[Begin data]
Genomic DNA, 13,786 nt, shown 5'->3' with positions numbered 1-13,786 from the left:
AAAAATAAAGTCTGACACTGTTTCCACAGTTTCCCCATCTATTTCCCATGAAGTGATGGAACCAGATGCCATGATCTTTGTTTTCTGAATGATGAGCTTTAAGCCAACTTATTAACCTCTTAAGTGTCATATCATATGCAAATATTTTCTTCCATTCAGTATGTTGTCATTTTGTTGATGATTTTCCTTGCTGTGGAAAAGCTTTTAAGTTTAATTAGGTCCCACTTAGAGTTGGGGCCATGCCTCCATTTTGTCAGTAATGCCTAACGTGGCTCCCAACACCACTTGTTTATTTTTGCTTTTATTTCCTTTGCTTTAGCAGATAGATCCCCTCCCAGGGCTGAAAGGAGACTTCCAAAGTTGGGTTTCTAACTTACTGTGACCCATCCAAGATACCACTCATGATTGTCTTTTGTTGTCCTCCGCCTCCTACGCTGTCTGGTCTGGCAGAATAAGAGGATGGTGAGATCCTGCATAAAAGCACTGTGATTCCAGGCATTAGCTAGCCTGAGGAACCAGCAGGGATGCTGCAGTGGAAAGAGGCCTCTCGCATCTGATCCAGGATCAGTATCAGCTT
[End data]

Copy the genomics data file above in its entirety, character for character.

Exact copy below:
Genomic DNA, 13,786 nt, shown 5'->3' with positions numbered 1-13,786 from the left:
AAAAATAAAGTCTGACACTGTTTCCACAGTTTCCCCATCTATTTCCCATGAAGTGATGGAACCAGATGCCATGATCTTTGTTTTCTGAATGATGAGCTTTAAGCCAACTTATTAACCTCTTAAGTGTCATATCATATGCAAATATTTTCTTCCATTCAGTATGTTGTCATTTTGTTGATGATTTTCCTTGCTGTGGAAAAGCTTTTAAGTTTAATTAGGTCCCACTTAGAGTTGGGGCCATGCCTCCATTTTGTCAGTAATGCCTAACGTGGCTCCCAACACCACTTGTTTATTTTTGCTTTTATTTCCTTTGCTTTAGCAGATAGATCCCCTCCCAGGGCTGAAAGGAGACTTCCAAAGTTGGGTTTCTAACTTACTGTGACCCATCCAAGATACCACTCATGATTGTCTTTTGTTGTCCTCCGCCTCCTACGCTGTCTGGTCTGGCAGAATAAGAGGATGGTGAGATCCTGCATAAAAGCACTGTGATTCCAGGCATTAGCTAGCCTGAGGAACCAGCAGGGATGCTGCAGTGGAAAGAGGCCTCTCGCATCTGATCCAGGATCAGTATCAGCTT